With new news articles pouring in every day, we’ve all heard of the novel coronavirus (2019-nCoV) by now.
It is defined by the Centers for Disease Control and Prevention as “a virus (more specifically, a coronavirus) identified as the cause of an outbreak of respiratory illness first detected in Wuhan, China.”
The symptoms range from mild (runny nose, cough, fever) to severe (pneumonia, breathing issues). Most deaths associated with the 2019-nCoV have been related to weaker immune systems, common with old age.
Seek facts, not rumours
The best recommended safety tips to avoid the virus is to thoroughly wash your hands, cover your nose and mouth when coughing or sneezing, avoid close contact with those presenting cold or flu symptoms, stay at home if you’re sick, thoroughly cook animal products and avoid exposed contact with live animals.
With the virus has come a plethora of confusion and panic. It seems that false information is spreading a lot faster than the virus itself.
“Instead of doing the simple and quick research for trustworthy information . . . they peruse what’s trending on Twitter.”
Social media, naturally, acts as a catalyst for the circulation of rumours. Soon enough, you have an excessive amount of contradicting reports and claims with very few traceable to a verified source. Unfortunately, some people skim through headlines, believe what they see on the surface of it all, and then share it with others.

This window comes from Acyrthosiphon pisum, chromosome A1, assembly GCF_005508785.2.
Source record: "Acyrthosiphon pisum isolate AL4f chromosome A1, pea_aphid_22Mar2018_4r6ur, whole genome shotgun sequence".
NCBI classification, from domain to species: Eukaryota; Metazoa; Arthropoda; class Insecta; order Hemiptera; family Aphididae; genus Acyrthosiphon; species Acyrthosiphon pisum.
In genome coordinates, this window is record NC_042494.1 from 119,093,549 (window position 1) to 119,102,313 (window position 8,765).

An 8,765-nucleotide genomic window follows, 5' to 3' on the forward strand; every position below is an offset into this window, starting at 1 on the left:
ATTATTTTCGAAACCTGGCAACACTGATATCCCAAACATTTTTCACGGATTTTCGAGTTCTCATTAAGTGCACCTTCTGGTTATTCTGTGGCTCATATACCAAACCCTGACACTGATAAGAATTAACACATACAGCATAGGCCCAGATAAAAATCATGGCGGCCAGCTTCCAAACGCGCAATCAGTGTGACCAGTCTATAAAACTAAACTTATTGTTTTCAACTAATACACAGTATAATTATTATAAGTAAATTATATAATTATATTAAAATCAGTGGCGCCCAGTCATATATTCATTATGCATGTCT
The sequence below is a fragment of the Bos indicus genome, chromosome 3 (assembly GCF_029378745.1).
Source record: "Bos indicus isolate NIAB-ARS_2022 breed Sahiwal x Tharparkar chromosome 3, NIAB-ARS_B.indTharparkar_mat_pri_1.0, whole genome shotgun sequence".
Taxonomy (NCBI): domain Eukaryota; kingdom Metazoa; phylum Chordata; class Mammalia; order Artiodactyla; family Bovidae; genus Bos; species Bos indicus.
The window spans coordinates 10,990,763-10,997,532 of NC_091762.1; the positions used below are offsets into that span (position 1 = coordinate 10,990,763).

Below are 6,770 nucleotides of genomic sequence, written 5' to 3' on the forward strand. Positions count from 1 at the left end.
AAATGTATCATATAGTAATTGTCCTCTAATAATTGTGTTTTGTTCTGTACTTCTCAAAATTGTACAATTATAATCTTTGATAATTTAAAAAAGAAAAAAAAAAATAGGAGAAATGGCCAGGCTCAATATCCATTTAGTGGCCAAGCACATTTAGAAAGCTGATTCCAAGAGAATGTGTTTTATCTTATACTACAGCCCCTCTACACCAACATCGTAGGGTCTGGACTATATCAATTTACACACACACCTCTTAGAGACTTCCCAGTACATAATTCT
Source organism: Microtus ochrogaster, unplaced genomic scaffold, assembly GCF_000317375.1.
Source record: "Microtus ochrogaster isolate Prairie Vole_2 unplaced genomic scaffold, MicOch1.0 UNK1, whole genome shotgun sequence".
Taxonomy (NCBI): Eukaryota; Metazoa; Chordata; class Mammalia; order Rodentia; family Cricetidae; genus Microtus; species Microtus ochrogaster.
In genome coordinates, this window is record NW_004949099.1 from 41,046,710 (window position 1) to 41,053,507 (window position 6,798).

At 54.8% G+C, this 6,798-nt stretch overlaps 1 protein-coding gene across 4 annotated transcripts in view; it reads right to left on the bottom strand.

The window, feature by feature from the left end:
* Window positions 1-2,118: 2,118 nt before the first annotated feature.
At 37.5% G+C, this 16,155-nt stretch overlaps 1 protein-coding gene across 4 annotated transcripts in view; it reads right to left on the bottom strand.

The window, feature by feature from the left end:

Instead of doing the simple and quick research for trustworthy information sites such as Health Canada and the World Health Organization, they peruse what’s trending on Twitter.
Official sites are wiser to turn to than the news, as some news sites do not share verifiable information and may blow aspects of the situation out of proportion for their own benefit.
Besides creating confusion, many people have started to panic and fear for their safety outside of their homes, even though there may not be any reported cases of the virus in their area.
Discrimination never the answer
Racism and xenophobia have become other by-products of the coronavirus outbreak.
Numerous offensive “jokes” and posts have surfaced online, targeted towards Asian people and culture. Many have placed the blame on the way of life in Asian countries and making other offensive remarks surrounding their culture.
Some use this blame to justify their racism, or believe they’re only speaking “in concern” for those affected in China.
“Promoting hatred during a time when we should be working together to maintain safety and help those in need is counterproductive and shameful.”
In reality, assuming and believing that non-Asian culture is automatically better and that those individuals living in Asian countries should be pitied or regarded as incompetent is not only racist and xenophobic, but also the foundation of colonialism.
Promoting hatred during a time when we should be working together to maintain safety and help those in need is counterproductive and shameful.
Pandemics are frightening. It’s easy to become paranoid and irrational, especially after reading unsettling stories online. It’s natural for people to be nervous.
However, this does not make it okay to discriminate against others and promote racism and xenophobia.
Trustworthy information sources
We live in a time where access to knowledge is at our fingertips, enabling us to educate ourselves with the factual information in a matter of seconds. Keeping updated with trustworthy sources and staying vigilant, as well as logical, is the best action we can take.
In the end, what’s always the most dangerous epidemic is ignorance.